I moved all of the remaining potion ingredients into the next room, to the right of the middle room. That reminded me that I hadn't even tried to gather the ingredients for the potions that the village would need in the spring. Which meant that I needed to get moving on gathering them and hoped that I could find more ingredients, even this late in the year. I had waited a bit too long to start and that wasn't going to be good, either for me or for the village.
The spring order was huge and I had a lot of work to... my mind stopped at that thought. I remembered the last time I had been there and the mayor's declaration that I was to be held until the army came to the village. I knew it wasn't going to be until the spring, since no one would come to these parts with winter approaching, and that made me wonder where she would have kept me until then.
Would she have fed me or let me starve like the Hag? Would she have killed me? I asked myself.
I decided that I didn't have to work as hard this time, even though there wasn't really anything to do during the winter months except prepare ingredients and brew potions. I wasn't going to endanger myself for the villagers anymore. I did feel kind of bad about Diane, and that other girl, Hope... so, I resolved to work and gather what I could when I was done moving everything.
I kept working and moved everything out of the hut and into their own rooms. The smoking room at the very back corner was huge and the normal apparatus I had set up was tiny in the twenty foot by twenty foot room. I decided to make a lot more of the proper things and set everything up to smoke tons of meat to preserve them. It was going to be great, because I could smoke a lot of meat now and didn't have to worry about storage.
I made the room at the back into a huge kitchen and I made half of it into a potion making room, since having all of the heating and cooking things in the same room made sense. I would need more large brewing pots, though. If I had thought about it, I should have bought them at the blacksmiths or ordered them for the spring. I shook my head at that thought, because he would have been the same as Michelle and her reaction to the boat I wanted her to make.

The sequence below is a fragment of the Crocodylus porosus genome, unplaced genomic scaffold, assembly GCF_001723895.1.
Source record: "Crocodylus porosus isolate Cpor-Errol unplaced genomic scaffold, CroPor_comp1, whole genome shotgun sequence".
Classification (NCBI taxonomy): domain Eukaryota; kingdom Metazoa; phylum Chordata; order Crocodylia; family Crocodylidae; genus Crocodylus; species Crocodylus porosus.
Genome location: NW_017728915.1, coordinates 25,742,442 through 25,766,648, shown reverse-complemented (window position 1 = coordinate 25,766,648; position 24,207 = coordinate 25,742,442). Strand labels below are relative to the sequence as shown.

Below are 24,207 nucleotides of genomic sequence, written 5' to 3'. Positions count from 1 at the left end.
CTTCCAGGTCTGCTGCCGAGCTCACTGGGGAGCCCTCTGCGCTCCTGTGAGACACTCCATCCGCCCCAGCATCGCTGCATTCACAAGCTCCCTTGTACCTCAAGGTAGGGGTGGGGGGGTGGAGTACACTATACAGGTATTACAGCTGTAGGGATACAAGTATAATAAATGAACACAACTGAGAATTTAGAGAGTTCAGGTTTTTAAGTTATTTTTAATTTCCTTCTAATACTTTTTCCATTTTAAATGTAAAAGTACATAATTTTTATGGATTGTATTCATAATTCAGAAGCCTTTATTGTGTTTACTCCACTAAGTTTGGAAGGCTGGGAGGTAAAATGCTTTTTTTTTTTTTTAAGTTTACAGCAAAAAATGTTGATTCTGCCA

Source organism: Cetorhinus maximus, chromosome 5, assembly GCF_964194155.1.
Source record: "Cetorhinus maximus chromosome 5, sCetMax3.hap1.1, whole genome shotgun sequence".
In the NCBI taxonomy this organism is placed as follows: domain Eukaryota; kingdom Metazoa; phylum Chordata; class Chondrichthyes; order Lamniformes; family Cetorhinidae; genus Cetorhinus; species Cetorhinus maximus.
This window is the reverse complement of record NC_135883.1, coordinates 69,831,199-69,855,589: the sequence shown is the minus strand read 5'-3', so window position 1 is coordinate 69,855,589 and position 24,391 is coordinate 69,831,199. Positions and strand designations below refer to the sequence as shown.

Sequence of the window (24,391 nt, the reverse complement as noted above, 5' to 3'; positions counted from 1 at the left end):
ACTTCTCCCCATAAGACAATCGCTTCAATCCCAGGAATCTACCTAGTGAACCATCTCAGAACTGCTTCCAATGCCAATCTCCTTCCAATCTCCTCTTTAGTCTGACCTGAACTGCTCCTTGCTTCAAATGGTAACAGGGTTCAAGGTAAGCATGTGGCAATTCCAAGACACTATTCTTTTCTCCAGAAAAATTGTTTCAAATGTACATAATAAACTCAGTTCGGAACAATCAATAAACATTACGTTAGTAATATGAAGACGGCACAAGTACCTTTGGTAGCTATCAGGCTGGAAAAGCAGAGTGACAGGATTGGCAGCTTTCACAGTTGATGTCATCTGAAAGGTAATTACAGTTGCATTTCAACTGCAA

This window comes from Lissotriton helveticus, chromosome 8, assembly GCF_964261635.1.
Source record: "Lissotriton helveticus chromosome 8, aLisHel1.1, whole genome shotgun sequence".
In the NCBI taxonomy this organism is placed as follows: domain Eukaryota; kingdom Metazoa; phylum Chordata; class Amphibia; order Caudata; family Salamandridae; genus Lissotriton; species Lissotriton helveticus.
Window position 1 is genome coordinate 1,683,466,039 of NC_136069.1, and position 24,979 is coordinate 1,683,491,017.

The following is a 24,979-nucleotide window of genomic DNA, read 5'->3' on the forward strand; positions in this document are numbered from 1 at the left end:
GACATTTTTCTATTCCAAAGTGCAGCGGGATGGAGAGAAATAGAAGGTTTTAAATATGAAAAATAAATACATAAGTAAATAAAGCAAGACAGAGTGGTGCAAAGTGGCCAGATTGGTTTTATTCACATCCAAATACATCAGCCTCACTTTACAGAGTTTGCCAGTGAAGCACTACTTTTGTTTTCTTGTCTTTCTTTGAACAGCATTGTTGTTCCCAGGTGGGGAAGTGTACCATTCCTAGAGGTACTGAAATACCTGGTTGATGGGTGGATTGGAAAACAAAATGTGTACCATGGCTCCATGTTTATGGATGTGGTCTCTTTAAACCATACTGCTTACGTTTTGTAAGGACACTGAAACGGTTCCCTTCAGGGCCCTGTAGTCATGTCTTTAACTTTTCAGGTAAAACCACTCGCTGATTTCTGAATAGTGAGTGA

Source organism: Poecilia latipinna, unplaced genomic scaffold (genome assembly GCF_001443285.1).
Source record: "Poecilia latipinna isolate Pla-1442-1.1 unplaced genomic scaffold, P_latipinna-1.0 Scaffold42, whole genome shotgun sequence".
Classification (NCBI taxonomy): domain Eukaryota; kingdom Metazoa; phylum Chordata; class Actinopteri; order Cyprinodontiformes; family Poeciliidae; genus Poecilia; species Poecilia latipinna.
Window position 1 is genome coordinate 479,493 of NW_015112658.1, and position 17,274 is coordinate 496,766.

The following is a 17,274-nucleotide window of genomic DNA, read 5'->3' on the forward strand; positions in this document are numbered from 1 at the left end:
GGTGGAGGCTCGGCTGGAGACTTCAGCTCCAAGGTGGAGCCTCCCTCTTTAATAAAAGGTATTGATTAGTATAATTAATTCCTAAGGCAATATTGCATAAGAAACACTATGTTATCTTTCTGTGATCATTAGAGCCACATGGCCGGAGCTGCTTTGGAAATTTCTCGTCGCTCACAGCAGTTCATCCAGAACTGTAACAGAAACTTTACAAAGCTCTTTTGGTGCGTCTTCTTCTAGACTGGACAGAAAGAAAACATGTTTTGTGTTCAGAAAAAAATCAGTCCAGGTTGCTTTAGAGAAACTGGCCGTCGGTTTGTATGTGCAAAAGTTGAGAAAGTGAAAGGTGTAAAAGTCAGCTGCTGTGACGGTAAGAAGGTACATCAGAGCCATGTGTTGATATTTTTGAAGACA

I didn't sigh this time. I knew that people were mean to me because of who I was and what I looked like. It didn't matter if I was the Hag's actual apprentice or not. I reached up and touched my scarred face and then my ear. I had no way to fix the damage and my stupidity would always be shown to the world.
I transferred all of my supplies into the cabinets and onto the shelves in the new kitchen. They didn't take up a lot of room and made it look like I didn't have a lot of food, when there was twice as much as I actually needed. That was the downside of all the space and I accepted it and moved on.
I made the back corner room into my bedroom, since it was the furthest from the front door. I thought about not using the Hag's old bed, then sighed. I couldn't go all winter without a proper bed, so I moved the bed and everything from that part of the hut into my new bed room. I would need to buy replacements in the spring for everything that the Hag used to own, assuming I wasn't assaulted as soon as I came near the dock.
I would need to be ready for that.
You have a choice to make.
A) Gather ingredients. B) Brew potions. C) Read. D) Do your other idea. E) Relax.
Considering I need to do my other idea before going out to get ingredients, I better to that first. I choose D.